The first time I saw this notation, I had no idea what it meant. A word was circled in the manuscript (this was back in the old days when we edited on paper) then in the margin were the initials D.O. F.U. and a four-digit number. I had to call my editor (yes, on the phone) to ask what it meant.

When you write a book in an historical setting, the copy editor will flag words that were not in use at the time of the book’s setting. The notation on the circled word is the year of first use, and often there’s a notation as to which dictionary is the reference. (O.E.D. for Oxford English Dictionary or M.W. for Mirriam-Webster.) The concept is that a word can’t be used before the recorded date of first use, which is often a literary source.

This becomes problematic for books set in the medieval era, especially as we often write about the aristocracy. The English court spoke Norman French until the 15th century (and they kept records in it for longer than that). The work of Chaucer (1343 – 1400) is often the date of first use source for English words, because he was the first poet in England to write in the vernacular. Marie de France (ca. 1160 – 1215) lived in England but wrote in French for her courtly audience. Here’s a cool post on Wiki about English words with French origins. I think it’s fair to use any of them from medieval French in a book written in English with a medieval setting – even if your setting is too early for Chaucer to have used them (or their derivations) in an English work. The dictionary that provides date of first use in French is Le Robert.

The concept behind date of first use is that a modern word used in an historical setting can jar the reader out of the atmosphere of the book and this is a valid concern. The mister and I were watching an historical movie a while ago in which one character asked the other “Are you okay?” after a huge sword fight. We nearly fell off the couch laughing, because the phrase was so incongruous and the characters didn’t notice. A fun example with the same phrase is in the movie Gosford Park set in the early 1930’s in England: the director from California stops his car beside that of the countess (played by Maggie Smith) and asks “Are you okay?” She recoils and says “Am I what?”, responding to both his familiarity and his use of an American colloquialism. So, take a hard look at your modern words, colloquialisms and any slang in your book, and ensure it doesn’t ruin the mood.

5. Who Said That?
It’s tedious to read a book in which every line of dialogue has a dialogue tag. At the other end of the spectrum, if the author leaves out dialogue tags, it can be easy to lose track of who is saying what. Sometimes authors use stage directions to indicate who is speaking, and discard the dialogue tags. Another convention to add clarity is to put each character’s dialogue in a separate paragraph.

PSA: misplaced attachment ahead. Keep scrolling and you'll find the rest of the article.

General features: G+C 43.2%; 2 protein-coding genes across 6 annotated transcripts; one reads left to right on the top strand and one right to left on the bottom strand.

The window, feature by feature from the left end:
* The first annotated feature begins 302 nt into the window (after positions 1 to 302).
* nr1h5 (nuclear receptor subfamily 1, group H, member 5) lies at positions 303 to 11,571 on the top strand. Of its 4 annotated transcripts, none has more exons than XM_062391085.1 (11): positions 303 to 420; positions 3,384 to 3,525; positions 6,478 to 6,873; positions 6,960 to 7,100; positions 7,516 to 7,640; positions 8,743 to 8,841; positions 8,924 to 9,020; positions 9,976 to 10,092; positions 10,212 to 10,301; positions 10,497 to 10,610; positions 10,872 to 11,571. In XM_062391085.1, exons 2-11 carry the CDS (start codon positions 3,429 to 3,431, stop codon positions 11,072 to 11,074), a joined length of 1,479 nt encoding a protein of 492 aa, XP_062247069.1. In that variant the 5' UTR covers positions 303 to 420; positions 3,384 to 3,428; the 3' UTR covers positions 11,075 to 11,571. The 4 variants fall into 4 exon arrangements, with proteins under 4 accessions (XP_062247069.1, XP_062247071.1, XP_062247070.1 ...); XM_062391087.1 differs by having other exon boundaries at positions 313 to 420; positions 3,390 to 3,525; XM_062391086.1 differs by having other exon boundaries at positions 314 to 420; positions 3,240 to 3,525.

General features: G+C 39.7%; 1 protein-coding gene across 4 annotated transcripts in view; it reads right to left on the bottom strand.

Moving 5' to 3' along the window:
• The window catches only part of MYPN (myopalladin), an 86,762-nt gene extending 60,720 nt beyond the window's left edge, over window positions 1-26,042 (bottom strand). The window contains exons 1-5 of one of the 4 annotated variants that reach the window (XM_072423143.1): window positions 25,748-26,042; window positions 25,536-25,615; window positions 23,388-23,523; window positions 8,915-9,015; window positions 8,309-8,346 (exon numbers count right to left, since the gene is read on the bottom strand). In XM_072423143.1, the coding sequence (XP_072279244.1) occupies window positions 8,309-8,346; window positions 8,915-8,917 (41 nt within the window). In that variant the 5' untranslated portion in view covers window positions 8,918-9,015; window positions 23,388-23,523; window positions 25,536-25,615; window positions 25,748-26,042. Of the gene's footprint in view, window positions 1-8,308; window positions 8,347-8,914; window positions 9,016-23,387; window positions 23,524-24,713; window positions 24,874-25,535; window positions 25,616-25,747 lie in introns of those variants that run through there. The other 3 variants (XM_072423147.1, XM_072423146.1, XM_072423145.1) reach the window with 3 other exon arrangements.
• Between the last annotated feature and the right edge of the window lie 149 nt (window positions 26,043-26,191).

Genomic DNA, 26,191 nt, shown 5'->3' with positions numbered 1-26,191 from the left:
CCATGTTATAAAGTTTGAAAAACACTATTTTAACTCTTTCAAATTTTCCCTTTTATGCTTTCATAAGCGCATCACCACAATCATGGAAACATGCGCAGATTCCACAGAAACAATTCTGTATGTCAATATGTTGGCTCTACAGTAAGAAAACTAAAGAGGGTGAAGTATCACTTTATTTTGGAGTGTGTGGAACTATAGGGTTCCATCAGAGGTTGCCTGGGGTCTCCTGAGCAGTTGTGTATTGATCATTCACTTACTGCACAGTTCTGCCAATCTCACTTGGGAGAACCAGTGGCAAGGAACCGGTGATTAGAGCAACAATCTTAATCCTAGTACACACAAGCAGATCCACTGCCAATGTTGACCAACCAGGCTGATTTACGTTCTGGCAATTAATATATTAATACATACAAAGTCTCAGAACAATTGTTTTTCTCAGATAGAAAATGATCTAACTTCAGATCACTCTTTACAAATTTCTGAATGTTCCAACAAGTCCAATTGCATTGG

“We have to leave now,” she said. “If not, we’ll be late.” She closed her suitcase and locked it. “I’ll get the car.” He grabbed his keys, then went to the door. “Hurry!”

If this is all in one paragraph, you might be uncertain who said what, after the word said. Here are three options:

“We have to leave now,” she said. “If not, we’ll be late.” She closed her suitcase and locked it. “I’ll get the car.”
He grabbed his keys, then went to the door.
“Hurry!”
In this example, she says all the dialogue.

“We have to leave now,” she said. “If not, we’ll be late.” She closed her suitcase and locked it. “I’ll get the car.”
He grabbed his keys, then went to the door. “Hurry!”
In this example, he says only the last line.

“We have to leave now,” she said. “If not, we’ll be late.” She closed her suitcase and locked it.
“I’ll get the car.” He grabbed his keys, then went to the door. “Hurry!”
In this example, he has two lines.

6. Orient the reader
Using paragraph breaks in dialogue is one way of orienting the reader, so he or she can remain immersed in the story and not stop to think. Another place to orient the reader is after a scene break. A scene break occurs when an interval of time passes and/or the point of view character changes. I learned from copy editors to make it clear in the first sentence which of those things have changed.

The store was busier than expected.
As the opening line of a scene, this sentence tells us where we are, but not when or whose point of view we’re sharing.